As a young boy, Tim Langness knew he wanted to be a carpenter. He began working for his dad’s business in the sixth grade, and continued his on-the-job training through high school. “Because I knew what I was going to do for the rest of my life, I didn’t have any goals or aspirations to go to college,” explained Tim. “By the time I graduated from high school, I was well ahead of my class in terms of job experience. But I didn’t do well in school.”
In high school, Tim participated in Junior Achievement’s Company Program, an after school program where students create, market and operate their own company. Under the mentorship of volunteers from Andersen Corporation, students created a business plan, elected representatives, sold stock, created and manufactured a product, and sold it with the goal of making a profit. “Our group created several products, but the one I remember best was a wind winder,” said Tim. “We made them in the carpenter shop at school and sold them door-to-door in our community.”
In order to raise the capital necessary to manufacture their product, Tim’s group sold stock certificates for one dollar. “I sold those certificates to everyone I knew – friends, family, teachers, you name it,” Tim laughs. “We were able to return 20 cents on the dollar dividend to our shareholders. We did pretty good!”
Tim’s success qualified him to participate in a statewide Junior Achievement competition, where he won an award. “My mom built a shrine around my certificate,” he recalls.
Through the JA Company Program, Tim’s mentors encouraged him to cultivate his strengths and skills in construction. “Somehow those volunteers were able to capture my attention better than my teachers had ever done. They applied a program that made sense, made me realize that this is something practical that I needed to know. They basically taught me what I needed to know to succeed in life.”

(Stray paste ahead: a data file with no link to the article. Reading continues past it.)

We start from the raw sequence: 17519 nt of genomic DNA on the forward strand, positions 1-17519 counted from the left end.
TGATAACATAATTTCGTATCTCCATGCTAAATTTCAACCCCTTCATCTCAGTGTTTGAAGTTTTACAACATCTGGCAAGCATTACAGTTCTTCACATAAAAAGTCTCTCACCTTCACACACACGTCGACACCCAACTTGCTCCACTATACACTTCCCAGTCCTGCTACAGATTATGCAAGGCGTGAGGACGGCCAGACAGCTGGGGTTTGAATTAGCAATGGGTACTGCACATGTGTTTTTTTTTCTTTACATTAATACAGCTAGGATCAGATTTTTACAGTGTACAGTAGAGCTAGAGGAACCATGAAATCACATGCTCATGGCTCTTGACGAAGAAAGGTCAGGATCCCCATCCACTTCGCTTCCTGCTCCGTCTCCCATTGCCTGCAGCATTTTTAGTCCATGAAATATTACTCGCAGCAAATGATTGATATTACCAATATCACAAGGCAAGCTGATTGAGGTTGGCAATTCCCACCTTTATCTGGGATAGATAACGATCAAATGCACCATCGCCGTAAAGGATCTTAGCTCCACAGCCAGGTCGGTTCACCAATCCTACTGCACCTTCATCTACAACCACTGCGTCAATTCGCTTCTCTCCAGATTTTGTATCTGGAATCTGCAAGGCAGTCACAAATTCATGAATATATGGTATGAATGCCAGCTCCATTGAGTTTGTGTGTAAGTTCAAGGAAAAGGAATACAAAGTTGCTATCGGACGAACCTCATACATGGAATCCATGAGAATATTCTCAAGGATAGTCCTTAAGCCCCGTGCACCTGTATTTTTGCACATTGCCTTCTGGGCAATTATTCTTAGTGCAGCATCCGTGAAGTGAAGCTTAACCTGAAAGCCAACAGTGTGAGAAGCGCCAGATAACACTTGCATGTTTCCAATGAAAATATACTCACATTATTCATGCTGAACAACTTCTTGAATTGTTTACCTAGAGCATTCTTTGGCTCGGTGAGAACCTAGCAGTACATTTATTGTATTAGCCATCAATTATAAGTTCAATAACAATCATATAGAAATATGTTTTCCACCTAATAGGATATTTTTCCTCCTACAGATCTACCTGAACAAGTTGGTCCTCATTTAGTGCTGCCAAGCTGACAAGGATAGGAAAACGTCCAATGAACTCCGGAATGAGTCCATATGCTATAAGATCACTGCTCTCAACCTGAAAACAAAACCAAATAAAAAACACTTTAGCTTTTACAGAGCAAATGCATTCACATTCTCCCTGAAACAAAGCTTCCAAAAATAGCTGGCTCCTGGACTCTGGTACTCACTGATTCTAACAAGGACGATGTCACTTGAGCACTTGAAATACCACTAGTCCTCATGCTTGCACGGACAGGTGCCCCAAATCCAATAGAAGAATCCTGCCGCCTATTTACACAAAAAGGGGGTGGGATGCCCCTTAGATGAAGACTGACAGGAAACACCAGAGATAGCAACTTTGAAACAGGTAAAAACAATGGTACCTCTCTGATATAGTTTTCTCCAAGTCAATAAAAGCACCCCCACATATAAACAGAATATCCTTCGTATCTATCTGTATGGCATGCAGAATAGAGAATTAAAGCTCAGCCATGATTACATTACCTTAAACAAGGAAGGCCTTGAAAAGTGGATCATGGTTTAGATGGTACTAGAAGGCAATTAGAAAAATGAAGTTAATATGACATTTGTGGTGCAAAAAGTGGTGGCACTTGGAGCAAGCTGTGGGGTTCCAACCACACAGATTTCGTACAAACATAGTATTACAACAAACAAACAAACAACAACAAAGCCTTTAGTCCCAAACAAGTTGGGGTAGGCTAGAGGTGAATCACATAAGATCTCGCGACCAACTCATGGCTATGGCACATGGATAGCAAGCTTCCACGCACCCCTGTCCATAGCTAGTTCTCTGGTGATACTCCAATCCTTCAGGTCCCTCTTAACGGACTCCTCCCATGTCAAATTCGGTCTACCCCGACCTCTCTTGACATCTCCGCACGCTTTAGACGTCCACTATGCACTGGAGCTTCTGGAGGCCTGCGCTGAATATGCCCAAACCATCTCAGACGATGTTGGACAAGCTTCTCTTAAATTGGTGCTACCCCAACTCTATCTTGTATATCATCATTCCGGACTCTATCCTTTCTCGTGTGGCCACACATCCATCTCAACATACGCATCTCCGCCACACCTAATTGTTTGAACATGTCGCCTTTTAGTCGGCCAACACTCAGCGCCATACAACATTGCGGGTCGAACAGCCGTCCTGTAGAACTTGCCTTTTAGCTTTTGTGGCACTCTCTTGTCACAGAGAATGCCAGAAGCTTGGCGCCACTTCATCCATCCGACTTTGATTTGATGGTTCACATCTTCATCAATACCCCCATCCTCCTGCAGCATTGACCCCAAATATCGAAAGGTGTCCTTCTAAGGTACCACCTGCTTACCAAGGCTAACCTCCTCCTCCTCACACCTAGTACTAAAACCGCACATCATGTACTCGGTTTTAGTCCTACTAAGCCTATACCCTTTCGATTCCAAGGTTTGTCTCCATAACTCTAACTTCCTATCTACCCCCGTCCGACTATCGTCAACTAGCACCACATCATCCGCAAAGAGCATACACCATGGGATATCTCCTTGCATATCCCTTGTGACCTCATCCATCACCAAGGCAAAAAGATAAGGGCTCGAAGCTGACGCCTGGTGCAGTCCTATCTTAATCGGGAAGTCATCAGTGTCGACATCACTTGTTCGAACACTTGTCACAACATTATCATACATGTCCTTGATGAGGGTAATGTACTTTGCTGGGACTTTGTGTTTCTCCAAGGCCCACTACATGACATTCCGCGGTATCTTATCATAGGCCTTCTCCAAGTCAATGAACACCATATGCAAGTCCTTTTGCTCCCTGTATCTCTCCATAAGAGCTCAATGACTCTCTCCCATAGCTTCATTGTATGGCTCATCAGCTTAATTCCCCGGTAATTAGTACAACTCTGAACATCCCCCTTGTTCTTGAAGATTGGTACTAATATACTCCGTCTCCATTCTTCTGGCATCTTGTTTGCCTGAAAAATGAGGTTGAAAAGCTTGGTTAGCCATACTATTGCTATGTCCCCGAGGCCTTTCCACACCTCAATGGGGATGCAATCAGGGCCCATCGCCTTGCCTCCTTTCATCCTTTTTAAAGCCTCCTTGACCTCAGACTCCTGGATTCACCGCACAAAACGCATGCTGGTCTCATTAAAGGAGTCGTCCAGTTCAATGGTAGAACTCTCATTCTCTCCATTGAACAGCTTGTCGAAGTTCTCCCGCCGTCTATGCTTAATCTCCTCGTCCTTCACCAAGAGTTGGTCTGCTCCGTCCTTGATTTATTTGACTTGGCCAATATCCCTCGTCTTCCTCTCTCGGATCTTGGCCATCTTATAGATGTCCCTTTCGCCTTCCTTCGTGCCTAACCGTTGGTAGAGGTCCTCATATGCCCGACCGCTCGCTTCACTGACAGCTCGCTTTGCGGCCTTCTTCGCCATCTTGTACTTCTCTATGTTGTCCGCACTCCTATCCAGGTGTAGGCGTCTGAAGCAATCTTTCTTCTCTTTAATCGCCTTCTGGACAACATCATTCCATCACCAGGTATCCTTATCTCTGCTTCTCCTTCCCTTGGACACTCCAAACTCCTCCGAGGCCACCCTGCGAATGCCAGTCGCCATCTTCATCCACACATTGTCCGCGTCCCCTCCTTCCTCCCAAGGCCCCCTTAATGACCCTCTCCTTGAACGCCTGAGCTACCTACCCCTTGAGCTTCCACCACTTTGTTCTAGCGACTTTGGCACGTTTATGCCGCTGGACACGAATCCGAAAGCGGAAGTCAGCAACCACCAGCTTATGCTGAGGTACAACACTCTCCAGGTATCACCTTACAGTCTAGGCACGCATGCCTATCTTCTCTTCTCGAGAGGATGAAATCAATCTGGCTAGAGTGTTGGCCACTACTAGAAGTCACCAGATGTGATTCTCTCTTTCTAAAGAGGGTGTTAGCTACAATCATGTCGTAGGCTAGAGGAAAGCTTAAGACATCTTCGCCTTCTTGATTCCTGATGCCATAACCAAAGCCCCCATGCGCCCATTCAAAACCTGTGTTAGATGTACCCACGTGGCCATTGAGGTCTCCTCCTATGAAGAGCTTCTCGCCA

Tim still remembers the names of his Andersen Corporation mentors. “I never really forgot them,” Tim recalls. “When I graduated, I considered them my friends.” Andersen Corporation has an important presence in the Stillwater area. Many company employees live in Tim’s community. “Years later, I would bump into [my mentors] on the street and they still remembered me.”
After graduating from StillwaterHigh School in 1986, Tim worked construction for several years. He started working at Andersen Corporation in 1994. A few of his mentors still worked at the company, and they continue to stay in touch even to this day.
Tim credits Junior Achievement with his success. The encouragement of his mentors inspired him to follow his strengths and pursue a career. He now gives back to Junior Achievement by volunteering in the classroom. This spring will mark his 17th year as a JA volunteer.
When Tim first started at Andersen Corporation, the company provided a small number of volunteers to teach Junior Achievement in local classrooms. Knowing the impact that JA can have on students, Tim committed his time and energy to recruiting more of his colleagues to volunteer. Today, more than 65 Andersen employees volunteer at area schools. “We’ve lost only a few volunteers over the years,” explained Tim. “Most of them come back year after year to volunteer. You’re teaching students something that they’ll always use. It’s inspiring to see the light bulb come on.”
Tim’s next hope is to create a partnership between Andersen Corporation and Stillwater High School (his alma mater) to bring back the JA Company Program. He wants other students to be able to benefit from this program as he did. “Many classroom subjects are directed towards things that the students may or may not ever need to apply in their daily life. But JA teaches students common sense and daily life situations that, no matter what they do or who they are, they will be able to use it to their advantage.”